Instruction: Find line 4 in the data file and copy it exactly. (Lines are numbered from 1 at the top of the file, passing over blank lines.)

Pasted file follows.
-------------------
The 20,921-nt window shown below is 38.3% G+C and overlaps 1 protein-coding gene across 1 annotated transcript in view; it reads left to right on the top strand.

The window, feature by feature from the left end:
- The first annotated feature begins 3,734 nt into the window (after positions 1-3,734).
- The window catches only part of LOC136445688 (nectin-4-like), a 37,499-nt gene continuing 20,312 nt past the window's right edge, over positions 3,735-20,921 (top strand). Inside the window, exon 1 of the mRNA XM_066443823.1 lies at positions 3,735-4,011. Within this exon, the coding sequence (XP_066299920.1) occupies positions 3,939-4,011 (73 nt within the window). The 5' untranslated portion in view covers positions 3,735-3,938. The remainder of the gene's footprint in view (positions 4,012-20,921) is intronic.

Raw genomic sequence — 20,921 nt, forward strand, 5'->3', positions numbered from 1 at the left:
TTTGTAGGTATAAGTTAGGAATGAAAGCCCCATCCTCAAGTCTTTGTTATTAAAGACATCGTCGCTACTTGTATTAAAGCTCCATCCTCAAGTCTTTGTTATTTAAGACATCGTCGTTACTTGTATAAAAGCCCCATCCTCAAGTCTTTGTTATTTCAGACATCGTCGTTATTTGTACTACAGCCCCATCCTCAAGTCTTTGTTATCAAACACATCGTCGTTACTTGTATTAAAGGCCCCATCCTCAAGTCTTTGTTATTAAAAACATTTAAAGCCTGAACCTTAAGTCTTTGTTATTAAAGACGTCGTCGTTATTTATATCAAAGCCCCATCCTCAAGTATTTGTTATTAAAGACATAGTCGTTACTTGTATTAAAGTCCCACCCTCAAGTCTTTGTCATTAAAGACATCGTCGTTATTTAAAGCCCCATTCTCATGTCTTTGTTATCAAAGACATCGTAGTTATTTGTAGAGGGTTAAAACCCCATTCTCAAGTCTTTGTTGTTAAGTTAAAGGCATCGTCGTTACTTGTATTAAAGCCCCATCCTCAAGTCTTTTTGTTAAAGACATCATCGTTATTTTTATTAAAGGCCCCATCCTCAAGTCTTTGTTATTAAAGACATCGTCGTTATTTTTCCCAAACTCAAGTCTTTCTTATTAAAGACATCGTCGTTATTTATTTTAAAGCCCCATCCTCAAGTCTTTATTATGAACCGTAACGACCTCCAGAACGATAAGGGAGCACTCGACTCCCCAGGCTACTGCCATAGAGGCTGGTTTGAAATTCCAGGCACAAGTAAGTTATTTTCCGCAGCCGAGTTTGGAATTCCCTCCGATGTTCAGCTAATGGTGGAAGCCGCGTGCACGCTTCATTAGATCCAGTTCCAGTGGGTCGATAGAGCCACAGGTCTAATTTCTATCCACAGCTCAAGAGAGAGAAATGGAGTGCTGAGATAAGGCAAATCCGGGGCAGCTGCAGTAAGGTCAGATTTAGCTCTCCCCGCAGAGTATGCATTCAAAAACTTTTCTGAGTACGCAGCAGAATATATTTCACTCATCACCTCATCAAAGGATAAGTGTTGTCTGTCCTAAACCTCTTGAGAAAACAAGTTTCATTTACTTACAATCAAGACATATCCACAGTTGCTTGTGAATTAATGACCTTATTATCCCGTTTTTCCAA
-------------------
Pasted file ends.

- The window catches only part of LOC136445688 (nectin-4-like), a 37,499-nt gene continuing 20,312 nt past the window's right edge, over positions 3,735-20,921 (top strand). Inside the window, exon 1 of the mRNA XM_066443823.1 lies at positions 3,735-4,011. Within this exon, the coding sequence (XP_066299920.1) occupies positions 3,939-4,011 (73 nt within the window). The 5' untranslated portion in view covers positions 3,735-3,938. The remainder of the gene's footprint in view (positions 4,012-20,921) is intronic.